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J Eur Acad Dermatol Venereol. 2018 Oct;32(10):1674-1680. doi: 10.1111/jdv.14988. Epub 2018 May 18.

Clinical and dermoscopic characteristics of congenital melanocytic naevi.

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1st Department of Dermatology - Venereology, 'Andreas Sygros' University Hospital, Athens, Greece.
State Clinic of Dermatology - Venereology, 'Andreas Sygros' University Hospital, Athens, Greece.



Prompted by the limited data, we conducted this study to gather more information on dermoscopic features of CN in children, in order to optimize clinical care and management.


All children with congenital nevi (CN) attending our Pediatric Pigmented Skin Lesion Unit during a 2-year period were included in the study. Clinical data were collected, and all children underwent clinical and dermoscopic examination. Dermoscopic patterns and specific features were recorded.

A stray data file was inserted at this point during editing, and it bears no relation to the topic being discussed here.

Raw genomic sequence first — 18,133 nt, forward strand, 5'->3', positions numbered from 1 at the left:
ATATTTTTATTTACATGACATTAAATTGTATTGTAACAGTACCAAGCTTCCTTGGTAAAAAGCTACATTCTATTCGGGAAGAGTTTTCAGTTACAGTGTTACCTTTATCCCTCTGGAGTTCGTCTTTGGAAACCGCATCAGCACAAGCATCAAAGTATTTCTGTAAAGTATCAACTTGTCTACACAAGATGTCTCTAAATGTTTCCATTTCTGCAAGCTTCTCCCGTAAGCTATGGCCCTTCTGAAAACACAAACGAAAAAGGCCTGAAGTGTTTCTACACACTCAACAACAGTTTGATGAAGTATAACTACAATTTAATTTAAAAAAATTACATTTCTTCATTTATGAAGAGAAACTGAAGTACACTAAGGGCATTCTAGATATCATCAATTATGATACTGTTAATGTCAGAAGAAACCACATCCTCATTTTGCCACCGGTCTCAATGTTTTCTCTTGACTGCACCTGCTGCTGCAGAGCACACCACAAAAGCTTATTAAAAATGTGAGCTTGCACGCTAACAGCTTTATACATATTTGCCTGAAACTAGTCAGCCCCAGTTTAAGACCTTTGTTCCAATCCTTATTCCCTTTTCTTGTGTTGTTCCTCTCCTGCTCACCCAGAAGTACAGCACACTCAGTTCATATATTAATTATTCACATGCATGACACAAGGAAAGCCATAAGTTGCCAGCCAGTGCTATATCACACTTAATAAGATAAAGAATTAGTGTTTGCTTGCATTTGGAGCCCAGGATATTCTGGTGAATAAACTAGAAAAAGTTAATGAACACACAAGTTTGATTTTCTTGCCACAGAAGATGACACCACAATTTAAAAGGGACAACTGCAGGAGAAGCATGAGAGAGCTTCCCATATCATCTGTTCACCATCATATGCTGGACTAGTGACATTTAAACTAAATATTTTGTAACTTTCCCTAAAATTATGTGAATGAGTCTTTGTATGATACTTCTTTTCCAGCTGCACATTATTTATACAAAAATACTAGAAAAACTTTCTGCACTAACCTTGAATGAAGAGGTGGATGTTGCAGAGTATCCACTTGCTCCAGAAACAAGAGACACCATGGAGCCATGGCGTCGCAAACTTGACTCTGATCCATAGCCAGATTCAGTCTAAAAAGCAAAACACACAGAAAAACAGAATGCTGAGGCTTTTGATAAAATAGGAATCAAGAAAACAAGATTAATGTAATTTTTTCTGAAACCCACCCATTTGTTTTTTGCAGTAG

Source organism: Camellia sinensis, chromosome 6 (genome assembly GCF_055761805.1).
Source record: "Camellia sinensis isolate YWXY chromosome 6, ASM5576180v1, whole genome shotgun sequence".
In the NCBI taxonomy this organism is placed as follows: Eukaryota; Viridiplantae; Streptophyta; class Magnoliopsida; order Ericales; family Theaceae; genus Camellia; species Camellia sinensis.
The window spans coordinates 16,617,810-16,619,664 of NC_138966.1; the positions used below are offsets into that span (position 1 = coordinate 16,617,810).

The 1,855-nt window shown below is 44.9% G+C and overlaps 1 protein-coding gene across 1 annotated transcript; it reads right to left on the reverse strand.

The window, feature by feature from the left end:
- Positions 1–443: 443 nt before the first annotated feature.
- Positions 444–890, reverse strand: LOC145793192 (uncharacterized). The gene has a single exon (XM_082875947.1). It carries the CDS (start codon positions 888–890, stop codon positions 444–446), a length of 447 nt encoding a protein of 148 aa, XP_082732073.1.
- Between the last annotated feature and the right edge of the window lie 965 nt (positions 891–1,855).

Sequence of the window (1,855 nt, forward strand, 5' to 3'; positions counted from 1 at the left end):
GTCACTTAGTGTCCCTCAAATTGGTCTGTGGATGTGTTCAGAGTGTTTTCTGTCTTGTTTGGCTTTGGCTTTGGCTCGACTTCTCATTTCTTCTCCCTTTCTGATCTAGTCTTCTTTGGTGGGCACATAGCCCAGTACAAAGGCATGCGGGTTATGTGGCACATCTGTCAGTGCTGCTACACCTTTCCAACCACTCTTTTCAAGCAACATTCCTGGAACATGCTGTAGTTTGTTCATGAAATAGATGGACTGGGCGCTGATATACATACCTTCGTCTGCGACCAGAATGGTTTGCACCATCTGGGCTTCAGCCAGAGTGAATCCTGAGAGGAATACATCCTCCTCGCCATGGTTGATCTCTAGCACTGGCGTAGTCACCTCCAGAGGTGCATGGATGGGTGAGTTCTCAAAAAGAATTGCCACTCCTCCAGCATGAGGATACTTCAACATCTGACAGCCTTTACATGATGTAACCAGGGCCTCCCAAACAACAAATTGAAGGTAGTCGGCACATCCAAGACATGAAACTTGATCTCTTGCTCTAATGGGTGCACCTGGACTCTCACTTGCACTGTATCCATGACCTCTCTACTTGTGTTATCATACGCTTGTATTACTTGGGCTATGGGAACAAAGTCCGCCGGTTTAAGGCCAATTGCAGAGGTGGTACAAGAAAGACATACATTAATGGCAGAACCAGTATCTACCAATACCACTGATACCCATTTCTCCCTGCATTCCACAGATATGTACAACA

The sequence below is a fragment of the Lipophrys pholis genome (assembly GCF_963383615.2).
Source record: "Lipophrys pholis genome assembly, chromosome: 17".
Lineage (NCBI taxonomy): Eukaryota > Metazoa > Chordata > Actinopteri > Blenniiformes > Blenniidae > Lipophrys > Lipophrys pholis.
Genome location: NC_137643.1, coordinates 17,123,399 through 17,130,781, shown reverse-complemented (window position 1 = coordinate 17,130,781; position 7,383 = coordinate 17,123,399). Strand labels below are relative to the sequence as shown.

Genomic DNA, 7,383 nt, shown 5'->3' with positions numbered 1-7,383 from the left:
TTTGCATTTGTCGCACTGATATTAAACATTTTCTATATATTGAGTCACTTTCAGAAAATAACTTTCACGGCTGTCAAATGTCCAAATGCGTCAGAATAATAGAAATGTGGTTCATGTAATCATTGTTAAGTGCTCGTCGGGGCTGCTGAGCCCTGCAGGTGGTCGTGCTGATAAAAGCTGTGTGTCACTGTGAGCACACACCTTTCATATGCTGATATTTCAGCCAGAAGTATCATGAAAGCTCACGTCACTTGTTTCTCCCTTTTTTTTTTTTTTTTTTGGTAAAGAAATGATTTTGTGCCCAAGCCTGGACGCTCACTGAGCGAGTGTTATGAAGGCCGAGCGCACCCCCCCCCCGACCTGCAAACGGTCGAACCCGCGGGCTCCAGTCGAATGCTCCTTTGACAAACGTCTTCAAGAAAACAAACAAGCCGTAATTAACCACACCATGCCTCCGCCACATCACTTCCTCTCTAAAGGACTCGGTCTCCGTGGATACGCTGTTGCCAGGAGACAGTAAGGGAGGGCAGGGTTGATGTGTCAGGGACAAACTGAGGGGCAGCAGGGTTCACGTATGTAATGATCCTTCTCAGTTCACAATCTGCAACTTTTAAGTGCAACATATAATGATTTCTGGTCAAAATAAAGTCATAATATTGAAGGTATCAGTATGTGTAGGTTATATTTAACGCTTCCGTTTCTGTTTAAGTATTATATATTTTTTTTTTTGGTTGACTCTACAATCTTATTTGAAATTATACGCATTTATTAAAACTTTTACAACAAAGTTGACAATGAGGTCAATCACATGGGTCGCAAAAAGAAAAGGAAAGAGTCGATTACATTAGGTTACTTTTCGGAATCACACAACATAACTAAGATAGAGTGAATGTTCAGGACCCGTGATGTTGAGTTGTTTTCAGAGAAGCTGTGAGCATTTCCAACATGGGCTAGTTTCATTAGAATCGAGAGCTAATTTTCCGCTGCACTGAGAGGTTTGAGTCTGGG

Three hundred and thirty CN were examined in a population of 276 children, aged from 6 months to 14 years. The majority (85.14%) had only one congenital naevus, and 43.12% had a family history of congenital nevi. Children with multiple congenital nevi were more likely to have a positive family history of a CN (P = 0.012). Only, in 23 children, neurological/developmental abnormalities were reported. Small CN were the commonest in our cohort (167) followed by the medium-sized (160), whereas large CN (>20 cm) were only three. Thirty-eight CN were located on the volar skin. The globular was the commonest dermoscopic pattern, followed by the reticular, whereas the parallel furrow pattern was the commonest pattern on palms and soles. CN on the trunk were more likely to be globular on the limbs, and reticular and homogeneous on the head and neck (P < 0.001). The commonest dermoscopic findings were haloed and target globules, blotches and perifollicular hypopigmentation, whereas globules and dots around cristae on volar skin. CN located on the limbs were more likely to demonstrate an atypical network (P = 0.001) and a target network with globules (P = 0.020), whereas haloed and target globules (P < 0.001), blotches (P = 0.023) and dots (P = 0.004) were found with an increased frequency in CN on the trunk.


Given that there is much controversy on the management and accurate classification of CN, our findings may provide useful information.

[Indexed for MEDLINE]

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